May 30th, 2008

6XC Performs Well for High Power and Long-Range Shooters

The 6XC cartridge was developed by David Tubb, and it has captured multiple Camp Perry Championships. Now that Norma brass is available, the 6XC is an outstanding choice for shooters looking for an ultra-accurate, easy-recoiling cartridge that offers more “horsepower” than the 6BR or 6BR Improved. Team Norma, shooting factory-loaded 6XC ammo, captured last year’s 300m world championship. This was the first time in many years that a cartridge other than the 6BR has won “all the marbles” in international 300m competition.

Forum members and 6XC shooters Mudcat and German Salazar are both very happy with their choice of chamberings. German tells us:

“The 6XC is a great long-range cartridge, it needs no excuses and can hold its own against any other LR cartridge. I prefer to use Norma 6XC brass, but 22-250 brass can be used by running through a 6XC full-length die and then fire-forming. It will look pretty nasty at first, but it will shoot just fine even fire-forming. I have an article in the May 2007 issue of Precision Shooting that covers this and other 6XC matters.

I principally use the 6XC for 1000-yard prone shooting (sometimes at 600). The main bullet I use is the Berger 115 VLD (in a 30″ Krieger with 1:7.5″ twist). The best powder I’ve found for the Berger 115 in the 6XC is H4831sc. Velocity is in the 3000 fps range. I haven’t pressure tested this combination so I’m reluctant to publish exact loads, sorry.

Whether the 6XC is ideal for any given person depends on a lot of factors. I tend to shoot fast and keep the rifle in my shoulder. Accordingly, a low-recoil cartridge suits me because it doesn’t require any repositioning of the rifle or rebuilding of position during a 22-shot string. I know how to read wind, so whether a cartridge drifts a few inches more or less than another isn’t really a concern to me, I learn the cartridge’s behaviour and work with what I’ve got. The 6XC shines because it is ACCURATE at 1000 yards and without that, you’ve got nothing.

Accuracy, low recoil, reasonable wind drift, good component availability, decent barrel life, what else is there to want in a long-range cartridge?”


Mudcat concurs that the 6XC is a great cartridge for High Power Competition:

“I am not sure there really are ‘downsides’ for the 6XC. Well, maybe barrel life, if you are used to shooting a 223 or 308. I have fired about 15,000 rounds of 6XC over the last couple of years and havent really found a negative. My 6XC barrels get an easy 2,000 rounds. In fact, most get upwards of 3,000 before I move them to strictly off-hand and rapid-fire use. (I am a High Power shooter, not a Benchrester.)

Propellant — Powder choices are excellent. However, contrary to what German has found, I can’t get H4831sc to get me the velocity that the H4350 can. I have found only two powders that deliver more speed than H4350.

Cases — Just use Winchester 22-250 cases as they last 20+ firings and you never have to trim them. I use Winchester 22-250 brass rather than any of the Tubb or Norma offerings — they are just too soft for my liking. With the Winchester, I know what I am dealing with and know I will get at least 20 firings out of it, on average. And, I never have to trim it. While I have a Giraud power trimmer, I would just as soon not do it.

Bullets — Well, 6mm bullets are out there for about anything you want to shoot.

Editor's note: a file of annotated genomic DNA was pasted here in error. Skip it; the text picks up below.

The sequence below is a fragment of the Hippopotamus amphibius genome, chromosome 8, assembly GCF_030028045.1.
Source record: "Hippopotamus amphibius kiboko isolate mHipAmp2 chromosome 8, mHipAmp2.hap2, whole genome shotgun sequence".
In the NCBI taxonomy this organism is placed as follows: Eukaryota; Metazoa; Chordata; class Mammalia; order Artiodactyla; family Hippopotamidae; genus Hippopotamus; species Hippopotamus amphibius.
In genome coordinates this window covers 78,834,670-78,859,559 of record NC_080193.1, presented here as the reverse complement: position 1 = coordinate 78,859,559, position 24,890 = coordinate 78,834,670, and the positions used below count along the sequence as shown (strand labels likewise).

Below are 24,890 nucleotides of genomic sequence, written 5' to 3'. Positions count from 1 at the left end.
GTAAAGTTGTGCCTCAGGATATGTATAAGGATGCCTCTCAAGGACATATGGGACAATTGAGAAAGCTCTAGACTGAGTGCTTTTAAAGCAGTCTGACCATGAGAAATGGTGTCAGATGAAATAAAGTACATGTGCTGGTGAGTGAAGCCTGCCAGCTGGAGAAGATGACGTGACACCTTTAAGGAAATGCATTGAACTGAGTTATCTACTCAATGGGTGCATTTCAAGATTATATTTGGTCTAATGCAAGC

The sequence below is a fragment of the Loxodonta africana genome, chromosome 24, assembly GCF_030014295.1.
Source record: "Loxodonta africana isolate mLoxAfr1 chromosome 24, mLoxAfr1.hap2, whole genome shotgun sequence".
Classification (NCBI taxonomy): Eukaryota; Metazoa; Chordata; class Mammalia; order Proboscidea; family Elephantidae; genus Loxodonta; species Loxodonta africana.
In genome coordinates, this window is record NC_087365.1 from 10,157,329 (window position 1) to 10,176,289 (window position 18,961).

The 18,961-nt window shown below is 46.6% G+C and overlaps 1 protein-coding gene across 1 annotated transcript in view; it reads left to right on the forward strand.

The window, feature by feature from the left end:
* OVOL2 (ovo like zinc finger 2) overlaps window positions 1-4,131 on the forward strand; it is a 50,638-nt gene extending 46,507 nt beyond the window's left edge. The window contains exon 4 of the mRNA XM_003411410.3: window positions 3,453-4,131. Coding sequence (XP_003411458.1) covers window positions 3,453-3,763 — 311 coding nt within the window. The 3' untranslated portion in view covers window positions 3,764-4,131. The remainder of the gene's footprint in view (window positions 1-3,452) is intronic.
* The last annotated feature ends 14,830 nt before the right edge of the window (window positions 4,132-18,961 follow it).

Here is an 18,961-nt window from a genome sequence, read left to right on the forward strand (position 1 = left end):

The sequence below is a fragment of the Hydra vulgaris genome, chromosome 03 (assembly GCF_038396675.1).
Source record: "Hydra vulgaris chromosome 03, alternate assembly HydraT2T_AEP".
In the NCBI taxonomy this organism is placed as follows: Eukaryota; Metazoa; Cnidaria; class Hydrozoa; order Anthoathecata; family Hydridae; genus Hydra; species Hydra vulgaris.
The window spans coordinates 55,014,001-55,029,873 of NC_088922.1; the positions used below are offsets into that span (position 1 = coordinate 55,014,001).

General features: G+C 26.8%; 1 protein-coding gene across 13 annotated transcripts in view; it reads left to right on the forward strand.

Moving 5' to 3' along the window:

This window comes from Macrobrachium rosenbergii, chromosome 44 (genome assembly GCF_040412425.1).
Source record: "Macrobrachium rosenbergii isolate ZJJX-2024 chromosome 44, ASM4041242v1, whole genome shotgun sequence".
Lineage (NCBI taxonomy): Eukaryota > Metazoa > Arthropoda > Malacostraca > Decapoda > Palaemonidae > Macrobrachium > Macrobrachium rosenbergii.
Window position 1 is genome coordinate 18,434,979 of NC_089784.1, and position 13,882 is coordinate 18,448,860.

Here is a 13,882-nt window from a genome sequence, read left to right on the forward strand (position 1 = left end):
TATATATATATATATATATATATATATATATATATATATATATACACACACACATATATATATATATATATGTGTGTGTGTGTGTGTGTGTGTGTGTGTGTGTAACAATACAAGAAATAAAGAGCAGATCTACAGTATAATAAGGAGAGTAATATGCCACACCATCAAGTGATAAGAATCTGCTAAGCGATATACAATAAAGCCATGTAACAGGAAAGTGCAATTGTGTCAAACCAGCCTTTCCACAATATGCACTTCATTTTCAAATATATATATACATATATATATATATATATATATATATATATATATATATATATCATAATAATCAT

Velocity — The 6XC offers plenty of speed. Is 3000+ fps with a 115 enough for you? I certainly hope so.

Accuracy — I can’t out shoot the 6XC round. About any decent load will work just fine. Shoot, all my 300-yard and less ammo is loaded on a Dillon 650! Overall, I agree with German, the 6XC will definitely hold its own and I am not sure that my 6.5×284 running 142s at 2950 fps actually drifts much less than the 115 VLDs.”

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May 30th, 2008

Garand Walnut Stocks on Sale

Many of our readers enjoy classic military rifles as well as precision BR rigs and varmint rifles. Now through June 30th, MidwayUSA has Boyd’s M1 Garand replacement stocks on sale for just $89.99, marked down from $104.99 (item 107223). Boyd’s Garand stocks are fully-inletted and crafted from quality American Walnut. Very slight trimming and sanding may be required, but otherwise this is a “drop-in” stock.

There is a superb article by Jamie Magnum on SurplusRifle.com that explains how to install a Boyd’s Walnut stock on your Garand. The author provides complete step-by-step instructions showing how to remove the old stock, and attach the new stock. Through a series of 75 photos, the article covers every aspect of the job, including inletting, and making sure all the metal connectors are attached properly.

CLICK HERE for Downlodable .PDF version of Garand Article.

SurplusRifle.com is an online service of Tennessee Gun Parts, Covington, TN, 1-866-472-4986.

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May 30th, 2008

Rare Tikka 595 with Select Wood on Auction Arms

Most of the Tikka 595s that made it to the States came with a synthetic stock or rather ordinary wood stock. Right now, on Auction Arms, there’s a very clean Tikka 595 with a really nice stock in highly-figured walnut with contrasting forearm tip. Chambered in 22-250, it’s a very handsome rifle, and the 595 action is slick and strong. We’re hoping one of our regular readers snags this gem. Current bid price is $625.00. Forum member Fireball tells us the Tikka 595 22-250 magazines will also feed 6BR and 22BR cartridges well if you plan to re-barrel this rifle and chamber a different cartridge. We’d just shoot it “as is”, at least until the barrel wore out.

Tikka 595 Walnut

Tikka 595 Walnut

Tikka 595 Walnut

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